We all want to do our best for our parents as they age and help them to live a fulfilling and independent life in their own home for as long as possible. However, the truth is that most of us will have to make the decision to move our elderly relatives into an assisted living facility at some point as their mental and physical health deteriorates. It’s not always easy to determine when the most appropriate time to do this is, though. Of course, we don’t want to push our mom or dad to make the transition when they’re not ready, but equally, we fear leaving it too late in case something goes wrong. To help you in making this decision, here are five signs that it’s time to move your loved one into senior living.
Your parent is unable to carry out daily activities
Daily activities cover everything from bathing and dressing to cooking and cleaning – all of those necessary tasks that we do without thinking when we’re younger but start to pose difficulties in old age. Unfortunately, our parents might not always tell us if they’re struggling, so here are some warning signs to keep an eye out for:
- A lack of food in the house or the presence of lots of expired food
- Rapid weight loss
- Wearing dirty, unwashed, or untidy clothes
- Issues with personal hygiene
- Mess, dirt, and clutter around the house
- Neglected pets
- Becoming irritable or defensive
Some of these issues can be addressed by making adjustments in the home, for example, putting in a stairlift, fixing handrails in the bathroom, and signing up for a meal delivery service. In other cases hiring someone to do chores such as clean the house and do the laundry can be a handy solution. However, if your mom or dad is struggling with a wide range of activities, that may well be a sign that it’s time to make the move to assisted living.
You have concerns about your parent’s safety
Safety is often one of the biggest concerns we have for our aging parents and can take many different forms. Perhaps you’re worried about scammers targeting your loved one, that they will suffer a fall in the house, or that they are not taking their medication properly. If you are concerned about memory lapses, there might also be a risk that your mom or dad will wander off and get disoriented or that they will forget to turn off appliances and create a fire hazard.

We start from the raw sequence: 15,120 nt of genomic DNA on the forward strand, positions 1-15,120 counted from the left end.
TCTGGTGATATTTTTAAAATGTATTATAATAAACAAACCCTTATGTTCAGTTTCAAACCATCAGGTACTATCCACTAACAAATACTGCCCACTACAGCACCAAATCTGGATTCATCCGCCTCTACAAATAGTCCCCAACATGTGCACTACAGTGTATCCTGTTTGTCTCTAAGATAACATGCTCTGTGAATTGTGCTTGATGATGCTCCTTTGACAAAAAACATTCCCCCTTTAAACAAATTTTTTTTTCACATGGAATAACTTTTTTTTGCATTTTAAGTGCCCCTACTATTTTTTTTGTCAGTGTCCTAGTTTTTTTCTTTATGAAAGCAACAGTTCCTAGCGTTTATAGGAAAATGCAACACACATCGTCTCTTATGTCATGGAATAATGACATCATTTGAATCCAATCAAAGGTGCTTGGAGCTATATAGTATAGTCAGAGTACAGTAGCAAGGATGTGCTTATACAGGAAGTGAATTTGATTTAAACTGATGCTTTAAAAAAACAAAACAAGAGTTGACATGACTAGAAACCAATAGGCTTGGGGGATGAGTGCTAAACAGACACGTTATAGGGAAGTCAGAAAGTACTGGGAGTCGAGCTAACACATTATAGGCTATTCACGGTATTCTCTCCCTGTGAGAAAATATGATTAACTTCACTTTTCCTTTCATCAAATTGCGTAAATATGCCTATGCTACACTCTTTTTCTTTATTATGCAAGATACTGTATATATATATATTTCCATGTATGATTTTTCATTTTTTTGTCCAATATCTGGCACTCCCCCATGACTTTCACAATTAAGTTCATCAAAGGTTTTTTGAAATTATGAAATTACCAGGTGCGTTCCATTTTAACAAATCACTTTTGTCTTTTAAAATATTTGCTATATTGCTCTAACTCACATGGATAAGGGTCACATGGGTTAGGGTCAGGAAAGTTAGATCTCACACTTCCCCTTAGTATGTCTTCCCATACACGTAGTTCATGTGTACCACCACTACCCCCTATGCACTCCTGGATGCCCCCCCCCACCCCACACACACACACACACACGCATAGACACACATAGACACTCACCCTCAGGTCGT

Again, some of these worries can be addressed by lifestyle adjustments. For instance, you can give your parent an emergency button to wear around their neck, which means they can call for assistance if they have a fall and are unable to get up. However, unless you are able to provide care around the clock, safety issues are one of the major signs that moving to a senior living center is the best choice.
Your parent requires specialist medical care
As we age, it’s only natural for our mental and physical health to deteriorate. In many cases, the conditions that arise are manageable, but some are more serious and require specialist medical attention. While it’s possible to hire a nurse to come to your parent’s home to provide such care, as their needs become more demanding, the likelihood is that assisted living will be the best option. At a facility such as https://www.belmontvillage.com/, there will be trained medical staff on-site at all times to provide treatment, care, and therapies. This can reduce the need for frequent hospital visits and medical appointments, ensure that medication is properly managed, and improve overall health and wellbeing. Even if your parent doesn’t have the need for specialist medical care in such facilities, they will have access to nutritious food, exercise classes, wellbeing programs, and much more in order to help boost their mood, independence, and quality of life.
Your parent is socially isolated
It might sound surprising, but loneliness and social isolation are among the most pressing concerns facing senior citizens in the US today. Just like smoking and obesity, loneliness can increase the risk of a number of health conditions and even premature death. If your parent lives alone and doesn’t know many people in their local area, a move to a senior living facility can be a great opportunity for them to meet people, make friends, and engage in a wide range of fun activities and outings to places of interest.
Of course, if social isolation is the only problem they’re having, you can absolutely tackle this without having to move your mom or dad to assisted living. Try encouraging them to join a local community group aimed at seniors, for example, a book club or exercise class. The key factor is to ensure that they are getting some social interaction with friends or family on a regular basis, in whatever form they most enjoy.
You are unable to look after your parent by yourself
We often feel a lot of guilt when considering moving our parents into a senior living facility; however, it’s important to be realistic about the level of care and support that you can provide. Caregiving can be a stressful experience and have serious impacts on the life of the caregiver. This is true both financially and emotionally. It’s vital that you don’t allow yourself to burn out or put too much pressure on yourself. This isn’t what your parent would want either and can have negative impacts on your relationship.
If you find that your own mental or physical health is suffering, this is a clear sign that it’s time to think about switching to assisted living. This in no way means that you have failed or are abandoning your parent. In fact, it will most likely allow you to have a better relationship with them and be advantageous to both your wellbeing and theirs. Remember you can visit them as often as you like, with the bonus that you’ll enjoy your time together more.